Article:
What if you’re not a “shiny new object,” but merely old and reliable?
That’s the message behind pointed new commercials from dependable -- and yes, old -- FileMaker, the cross-platform database app that started one month before America Online did, way back in 1985 -- and still has millions of clients using it in 15 languages around the world.
“We’re not a flashy start-up,” says Ann Monroe, the vice president for marketing and customer services. New commercials emphasize that FileMaker, an Apple subsidiary, has changed with the times but is still as reliable as ever.
In the commercials, an executive at an office meeting tries to tell her colleagues that the FileMaker is what the company needs to get going. “We need to innovate faster. The FileMaker platform cuts administrative work so we can free our minds,” she begins -- but soon she’s cut off by the caw-caw sound of an exotic bird.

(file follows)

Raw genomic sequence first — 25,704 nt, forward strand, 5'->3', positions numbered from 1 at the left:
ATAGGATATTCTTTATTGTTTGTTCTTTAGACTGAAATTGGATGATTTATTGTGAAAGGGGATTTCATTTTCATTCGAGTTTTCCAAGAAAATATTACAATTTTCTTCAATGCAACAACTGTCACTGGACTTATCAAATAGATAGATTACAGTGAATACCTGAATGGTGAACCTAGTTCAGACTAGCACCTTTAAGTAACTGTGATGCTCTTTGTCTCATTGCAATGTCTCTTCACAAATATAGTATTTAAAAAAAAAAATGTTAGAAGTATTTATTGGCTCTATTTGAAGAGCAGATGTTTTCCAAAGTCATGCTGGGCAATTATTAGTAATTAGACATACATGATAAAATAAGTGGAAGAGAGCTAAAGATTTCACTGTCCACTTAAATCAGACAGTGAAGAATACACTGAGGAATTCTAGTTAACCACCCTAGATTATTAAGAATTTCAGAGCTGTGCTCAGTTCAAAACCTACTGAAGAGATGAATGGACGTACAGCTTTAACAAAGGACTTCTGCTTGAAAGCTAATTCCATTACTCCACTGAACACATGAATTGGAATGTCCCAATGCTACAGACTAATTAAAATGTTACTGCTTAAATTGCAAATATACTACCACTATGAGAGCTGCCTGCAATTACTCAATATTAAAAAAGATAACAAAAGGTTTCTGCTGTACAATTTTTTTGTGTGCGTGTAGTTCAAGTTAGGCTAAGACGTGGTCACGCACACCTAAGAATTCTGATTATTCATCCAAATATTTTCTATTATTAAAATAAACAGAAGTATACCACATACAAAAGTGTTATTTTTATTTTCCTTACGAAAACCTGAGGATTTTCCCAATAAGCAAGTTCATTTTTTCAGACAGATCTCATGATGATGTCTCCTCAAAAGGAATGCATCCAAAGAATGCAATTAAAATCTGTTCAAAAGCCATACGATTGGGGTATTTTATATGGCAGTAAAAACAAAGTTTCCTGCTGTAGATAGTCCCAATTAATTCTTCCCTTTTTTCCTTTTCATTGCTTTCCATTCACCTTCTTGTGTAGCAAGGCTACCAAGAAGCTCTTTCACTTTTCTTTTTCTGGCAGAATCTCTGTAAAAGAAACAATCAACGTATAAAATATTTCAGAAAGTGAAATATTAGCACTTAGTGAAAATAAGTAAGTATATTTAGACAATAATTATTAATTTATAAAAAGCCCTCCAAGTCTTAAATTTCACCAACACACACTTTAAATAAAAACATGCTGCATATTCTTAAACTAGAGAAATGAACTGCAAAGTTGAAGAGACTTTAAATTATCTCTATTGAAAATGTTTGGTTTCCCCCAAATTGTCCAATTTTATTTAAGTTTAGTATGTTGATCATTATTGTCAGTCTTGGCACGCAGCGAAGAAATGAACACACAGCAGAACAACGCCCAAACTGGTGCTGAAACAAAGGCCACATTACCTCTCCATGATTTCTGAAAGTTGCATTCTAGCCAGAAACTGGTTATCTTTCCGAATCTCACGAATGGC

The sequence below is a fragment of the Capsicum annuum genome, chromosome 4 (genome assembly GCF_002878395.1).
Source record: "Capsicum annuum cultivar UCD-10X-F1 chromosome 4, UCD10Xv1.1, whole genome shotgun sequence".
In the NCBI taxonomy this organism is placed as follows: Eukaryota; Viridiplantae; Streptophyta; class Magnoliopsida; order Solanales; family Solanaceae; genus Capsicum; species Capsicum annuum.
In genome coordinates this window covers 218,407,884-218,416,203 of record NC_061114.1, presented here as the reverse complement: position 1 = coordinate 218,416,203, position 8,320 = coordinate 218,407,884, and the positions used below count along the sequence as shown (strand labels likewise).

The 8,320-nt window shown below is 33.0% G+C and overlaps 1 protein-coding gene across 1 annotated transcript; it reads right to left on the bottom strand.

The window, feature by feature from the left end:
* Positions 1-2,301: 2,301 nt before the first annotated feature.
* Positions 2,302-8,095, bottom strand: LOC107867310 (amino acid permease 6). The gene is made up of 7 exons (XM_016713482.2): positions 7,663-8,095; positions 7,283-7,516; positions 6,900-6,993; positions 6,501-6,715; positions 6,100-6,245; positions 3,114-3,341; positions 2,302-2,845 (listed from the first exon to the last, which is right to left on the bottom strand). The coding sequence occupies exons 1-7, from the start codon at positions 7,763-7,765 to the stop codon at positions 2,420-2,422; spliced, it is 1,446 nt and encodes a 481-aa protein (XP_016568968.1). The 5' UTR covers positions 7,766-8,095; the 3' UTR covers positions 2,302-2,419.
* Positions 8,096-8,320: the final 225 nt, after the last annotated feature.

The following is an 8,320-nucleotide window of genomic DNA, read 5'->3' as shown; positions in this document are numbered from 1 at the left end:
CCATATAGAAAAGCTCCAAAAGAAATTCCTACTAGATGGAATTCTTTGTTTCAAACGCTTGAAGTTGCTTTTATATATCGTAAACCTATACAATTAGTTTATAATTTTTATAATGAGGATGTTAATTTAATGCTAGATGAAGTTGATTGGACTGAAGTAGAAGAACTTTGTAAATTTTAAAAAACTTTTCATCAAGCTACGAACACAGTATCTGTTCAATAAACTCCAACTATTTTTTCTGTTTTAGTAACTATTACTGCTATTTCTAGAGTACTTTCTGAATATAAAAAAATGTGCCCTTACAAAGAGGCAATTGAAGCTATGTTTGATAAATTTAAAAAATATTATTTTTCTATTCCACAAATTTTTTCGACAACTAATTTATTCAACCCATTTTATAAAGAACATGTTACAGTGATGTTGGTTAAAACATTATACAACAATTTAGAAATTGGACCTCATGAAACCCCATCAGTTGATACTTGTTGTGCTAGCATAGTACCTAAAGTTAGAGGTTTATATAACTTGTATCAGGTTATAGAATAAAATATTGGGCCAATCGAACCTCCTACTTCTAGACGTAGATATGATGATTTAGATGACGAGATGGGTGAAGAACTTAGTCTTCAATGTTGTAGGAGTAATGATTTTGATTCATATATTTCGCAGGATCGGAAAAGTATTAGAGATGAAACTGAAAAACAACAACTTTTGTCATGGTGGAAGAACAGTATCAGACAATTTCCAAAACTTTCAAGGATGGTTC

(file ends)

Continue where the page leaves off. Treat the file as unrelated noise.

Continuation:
That sound is actually coming from the man-bun-wearing corporate guru type spouting platitudes, deep in a forest that has magically appeared on one side of the conference room.
The campaign is titled "Innovation Without the Hype."
“Innovation can’t happen in an office,” he says in an evangelical/TED talk tone while clutching a clump of dirt. “This is how we’ll shift our paradigm.” Soon the entire board -- all except the FileMaker proponent -- is making bird sounds.
In another spot, Man-Bun advises the company to mimic the wisdom of whales to solve their communications gap.
In another, bouncing on a yoga ball, he advises, “Learn to balance your bodies and the budgets will balance themselves.”
Retorts the harried FileMaker advocate, “Not accurate!”
The commercials, the first in a planned series created by the MediaMonks agency, are showing up on YouTube and, smartly, on LinkedIn, where FileMaker is likely to run into the people who use it.
In fact, Monroe says part of the promotional effort is to get word-of-mouth mentions so clients who have used FileMaker for years (and years) recognize there’s a cadre of kindred souls.
“We’re a platform people always relied on. We’ve really stayed true to what we’re all about,” Monroe says. “Not many can say that.”